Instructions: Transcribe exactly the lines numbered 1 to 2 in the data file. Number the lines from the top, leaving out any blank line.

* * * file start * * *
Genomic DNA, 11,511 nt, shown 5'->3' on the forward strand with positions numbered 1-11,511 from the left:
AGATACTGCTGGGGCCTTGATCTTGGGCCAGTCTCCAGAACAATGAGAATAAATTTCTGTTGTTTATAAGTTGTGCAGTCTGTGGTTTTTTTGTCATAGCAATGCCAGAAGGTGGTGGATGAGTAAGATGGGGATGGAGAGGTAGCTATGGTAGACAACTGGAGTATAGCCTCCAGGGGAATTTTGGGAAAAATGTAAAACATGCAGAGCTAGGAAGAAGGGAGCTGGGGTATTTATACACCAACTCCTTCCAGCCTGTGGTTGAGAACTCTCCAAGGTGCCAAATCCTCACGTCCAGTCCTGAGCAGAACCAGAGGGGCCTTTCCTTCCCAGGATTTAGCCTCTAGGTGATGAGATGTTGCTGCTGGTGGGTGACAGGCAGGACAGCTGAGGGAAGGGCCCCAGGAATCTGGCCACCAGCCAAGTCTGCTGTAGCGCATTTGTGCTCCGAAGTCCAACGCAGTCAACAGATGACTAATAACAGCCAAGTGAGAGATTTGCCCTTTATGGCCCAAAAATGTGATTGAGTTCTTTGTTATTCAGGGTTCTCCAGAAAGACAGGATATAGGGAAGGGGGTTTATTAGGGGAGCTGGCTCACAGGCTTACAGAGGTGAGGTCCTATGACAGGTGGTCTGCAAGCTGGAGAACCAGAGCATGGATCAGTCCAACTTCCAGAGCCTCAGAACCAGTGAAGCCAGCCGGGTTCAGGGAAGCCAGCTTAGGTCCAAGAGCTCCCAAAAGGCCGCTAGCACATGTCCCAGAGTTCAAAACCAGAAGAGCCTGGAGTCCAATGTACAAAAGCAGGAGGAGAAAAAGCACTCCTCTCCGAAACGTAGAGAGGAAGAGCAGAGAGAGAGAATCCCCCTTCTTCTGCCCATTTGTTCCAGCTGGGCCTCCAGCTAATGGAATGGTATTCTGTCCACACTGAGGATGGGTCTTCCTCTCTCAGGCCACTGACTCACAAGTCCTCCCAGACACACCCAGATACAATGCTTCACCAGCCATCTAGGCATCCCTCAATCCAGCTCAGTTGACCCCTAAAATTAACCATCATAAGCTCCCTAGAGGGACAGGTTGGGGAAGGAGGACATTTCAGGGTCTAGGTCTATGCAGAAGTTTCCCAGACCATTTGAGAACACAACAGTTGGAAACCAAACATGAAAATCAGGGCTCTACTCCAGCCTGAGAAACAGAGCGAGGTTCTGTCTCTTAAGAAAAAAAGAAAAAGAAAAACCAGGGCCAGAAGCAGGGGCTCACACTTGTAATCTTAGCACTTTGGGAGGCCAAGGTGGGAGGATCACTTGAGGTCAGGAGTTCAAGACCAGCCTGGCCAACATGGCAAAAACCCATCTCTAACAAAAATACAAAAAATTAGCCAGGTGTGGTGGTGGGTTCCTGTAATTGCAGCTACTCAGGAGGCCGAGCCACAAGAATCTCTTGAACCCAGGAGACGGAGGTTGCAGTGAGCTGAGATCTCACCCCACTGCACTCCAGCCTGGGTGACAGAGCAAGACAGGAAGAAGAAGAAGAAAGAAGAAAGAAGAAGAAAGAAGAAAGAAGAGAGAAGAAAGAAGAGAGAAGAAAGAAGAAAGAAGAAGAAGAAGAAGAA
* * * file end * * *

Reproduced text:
Genomic DNA, 11,511 nt, shown 5'->3' on the forward strand with positions numbered 1-11,511 from the left:
AGATACTGCTGGGGCCTTGATCTTGGGCCAGTCTCCAGAACAATGAGAATAAATTTCTGTTGTTTATAAGTTGTGCAGTCTGTGGTTTTTTTGTCATAGCAATGCCAGAAGGTGGTGGATGAGTAAGATGGGGATGGAGAGGTAGCTATGGTAGACAACTGGAGTATAGCCTCCAGGGGAATTTTGGGAAAAATGTAAAACATGCAGAGCTAGGAAGAAGGGAGCTGGGGTATTTATACACCAACTCCTTCCAGCCTGTGGTTGAGAACTCTCCAAGGTGCCAAATCCTCACGTCCAGTCCTGAGCAGAACCAGAGGGGCCTTTCCTTCCCAGGATTTAGCCTCTAGGTGATGAGATGTTGCTGCTGGTGGGTGACAGGCAGGACAGCTGAGGGAAGGGCCCCAGGAATCTGGCCACCAGCCAAGTCTGCTGTAGCGCATTTGTGCTCCGAAGTCCAACGCAGTCAACAGATGACTAATAACAGCCAAGTGAGAGATTTGCCCTTTATGGCCCAAAAATGTGATTGAGTTCTTTGTTATTCAGGGTTCTCCAGAAAGACAGGATATAGGGAAGGGGGTTTATTAGGGGAGCTGGCTCACAGGCTTACAGAGGTGAGGTCCTATGACAGGTGGTCTGCAAGCTGGAGAACCAGAGCATGGATCAGTCCAACTTCCAGAGCCTCAGAACCAGTGAAGCCAGCCGGGTTCAGGGAAGCCAGCTTAGGTCCAAGAGCTCCCAAAAGGCCGCTAGCACATGTCCCAGAGTTCAAAACCAGAAGAGCCTGGAGTCCAATGTACAAAAGCAGGAGGAGAAAAAGCACTCCTCTCCGAAACGTAGAGAGGAAGAGCAGAGAGAGAGAATCCCCCTTCTTCTGCCCATTTGTTCCAGCTGGGCCTCCAGCTAATGGAATGGTATTCTGTCCACACTGAGGATGGGTCTTCCTCTCTCAGGCCACTGACTCACAAGTCCTCCCAGACACACCCAGATACAATGCTTCACCAGCCATCTAGGCATCCCTCAATCCAGCTCAGTTGACCCCTAAAATTAACCATCATAAGCTCCCTAGAGGGACAGGTTGGGGAAGGAGGACATTTCAGGGTCTAGGTCTATGCAGAAGTTTCCCAGACCATTTGAGAACACAACAGTTGGAAACCAAACATGAAAATCAGGGCTCTACTCCAGCCTGAGAAACAGAGCGAGGTTCTGTCTCTTAAGAAAAAAAGAAAAAGAAAAACCAGGGCCAGAAGCAGGGGCTCACACTTGTAATCTTAGCACTTTGGGAGGCCAAGGTGGGAGGATCACTTGAGGTCAGGAGTTCAAGACCAGCCTGGCCAACATGGCAAAAACCCATCTCTAACAAAAATACAAAAAATTAGCCAGGTGTGGTGGTGGGTTCCTGTAATTGCAGCTACTCAGGAGGCCGAGCCACAAGAATCTCTTGAACCCAGGAGACGGAGGTTGCAGTGAGCTGAGATCTCACCCCACTGCACTCCAGCCTGGGTGACAGAGCAAGACAGGAAGAAGAAGAAGAAAGAAGAAAGAAGAAGAAAGAAGAAAGAAGAGAGAAGAAAGAAGAGAGAAGAAAGAAGAAAGAAGAAGAAGAAGAAGAA